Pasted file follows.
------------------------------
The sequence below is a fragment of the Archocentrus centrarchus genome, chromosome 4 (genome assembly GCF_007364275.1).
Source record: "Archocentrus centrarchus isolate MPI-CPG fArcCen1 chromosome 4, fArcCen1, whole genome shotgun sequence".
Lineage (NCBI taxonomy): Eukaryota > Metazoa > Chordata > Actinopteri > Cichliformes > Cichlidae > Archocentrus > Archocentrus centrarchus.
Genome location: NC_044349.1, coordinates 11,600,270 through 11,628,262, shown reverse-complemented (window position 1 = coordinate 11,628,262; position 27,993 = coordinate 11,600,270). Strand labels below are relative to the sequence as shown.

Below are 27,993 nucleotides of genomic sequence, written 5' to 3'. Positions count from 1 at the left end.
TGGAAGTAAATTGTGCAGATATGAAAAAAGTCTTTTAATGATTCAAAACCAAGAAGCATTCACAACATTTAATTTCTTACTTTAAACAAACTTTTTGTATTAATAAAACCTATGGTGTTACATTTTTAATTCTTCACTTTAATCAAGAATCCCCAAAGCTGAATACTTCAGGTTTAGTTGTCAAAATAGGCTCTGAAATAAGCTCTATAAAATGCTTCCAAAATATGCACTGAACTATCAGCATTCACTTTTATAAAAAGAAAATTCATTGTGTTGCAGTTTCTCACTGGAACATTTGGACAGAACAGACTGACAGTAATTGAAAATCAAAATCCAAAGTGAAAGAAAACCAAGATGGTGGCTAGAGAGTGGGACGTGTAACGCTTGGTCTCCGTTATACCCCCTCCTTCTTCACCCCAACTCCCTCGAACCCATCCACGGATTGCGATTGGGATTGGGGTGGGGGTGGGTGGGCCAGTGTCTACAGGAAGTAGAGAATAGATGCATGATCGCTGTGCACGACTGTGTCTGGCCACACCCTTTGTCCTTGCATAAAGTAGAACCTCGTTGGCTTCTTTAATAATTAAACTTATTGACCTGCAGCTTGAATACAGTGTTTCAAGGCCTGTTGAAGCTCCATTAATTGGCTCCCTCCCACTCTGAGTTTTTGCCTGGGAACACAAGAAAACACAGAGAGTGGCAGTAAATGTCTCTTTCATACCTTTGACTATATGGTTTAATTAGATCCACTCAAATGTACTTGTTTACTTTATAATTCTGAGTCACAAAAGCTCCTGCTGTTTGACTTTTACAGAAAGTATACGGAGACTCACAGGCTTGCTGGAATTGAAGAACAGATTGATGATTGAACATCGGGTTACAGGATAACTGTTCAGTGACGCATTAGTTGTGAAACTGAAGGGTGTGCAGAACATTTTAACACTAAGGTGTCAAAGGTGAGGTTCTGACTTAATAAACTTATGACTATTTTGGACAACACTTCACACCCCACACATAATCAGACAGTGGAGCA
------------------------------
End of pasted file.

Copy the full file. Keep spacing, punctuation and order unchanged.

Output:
The sequence below is a fragment of the Archocentrus centrarchus genome, chromosome 4 (genome assembly GCF_007364275.1).
Source record: "Archocentrus centrarchus isolate MPI-CPG fArcCen1 chromosome 4, fArcCen1, whole genome shotgun sequence".
Lineage (NCBI taxonomy): Eukaryota > Metazoa > Chordata > Actinopteri > Cichliformes > Cichlidae > Archocentrus > Archocentrus centrarchus.
Genome location: NC_044349.1, coordinates 11,600,270 through 11,628,262, shown reverse-complemented (window position 1 = coordinate 11,628,262; position 27,993 = coordinate 11,600,270). Strand labels below are relative to the sequence as shown.

Below are 27,993 nucleotides of genomic sequence, written 5' to 3'. Positions count from 1 at the left end.
TGGAAGTAAATTGTGCAGATATGAAAAAAGTCTTTTAATGATTCAAAACCAAGAAGCATTCACAACATTTAATTTCTTACTTTAAACAAACTTTTTGTATTAATAAAACCTATGGTGTTACATTTTTAATTCTTCACTTTAATCAAGAATCCCCAAAGCTGAATACTTCAGGTTTAGTTGTCAAAATAGGCTCTGAAATAAGCTCTATAAAATGCTTCCAAAATATGCACTGAACTATCAGCATTCACTTTTATAAAAAGAAAATTCATTGTGTTGCAGTTTCTCACTGGAACATTTGGACAGAACAGACTGACAGTAATTGAAAATCAAAATCCAAAGTGAAAGAAAACCAAGATGGTGGCTAGAGAGTGGGACGTGTAACGCTTGGTCTCCGTTATACCCCCTCCTTCTTCACCCCAACTCCCTCGAACCCATCCACGGATTGCGATTGGGATTGGGGTGGGGGTGGGTGGGCCAGTGTCTACAGGAAGTAGAGAATAGATGCATGATCGCTGTGCACGACTGTGTCTGGCCACACCCTTTGTCCTTGCATAAAGTAGAACCTCGTTGGCTTCTTTAATAATTAAACTTATTGACCTGCAGCTTGAATACAGTGTTTCAAGGCCTGTTGAAGCTCCATTAATTGGCTCCCTCCCACTCTGAGTTTTTGCCTGGGAACACAAGAAAACACAGAGAGTGGCAGTAAATGTCTCTTTCATACCTTTGACTATATGGTTTAATTAGATCCACTCAAATGTACTTGTTTACTTTATAATTCTGAGTCACAAAAGCTCCTGCTGTTTGACTTTTACAGAAAGTATACGGAGACTCACAGGCTTGCTGGAATTGAAGAACAGATTGATGATTGAACATCGGGTTACAGGATAACTGTTCAGTGACGCATTAGTTGTGAAACTGAAGGGTGTGCAGAACATTTTAACACTAAGGTGTCAAAGGTGAGGTTCTGACTTAATAAACTTATGACTATTTTGGACAACACTTCACACCCCACACATAATCAGACAGTGGAGCA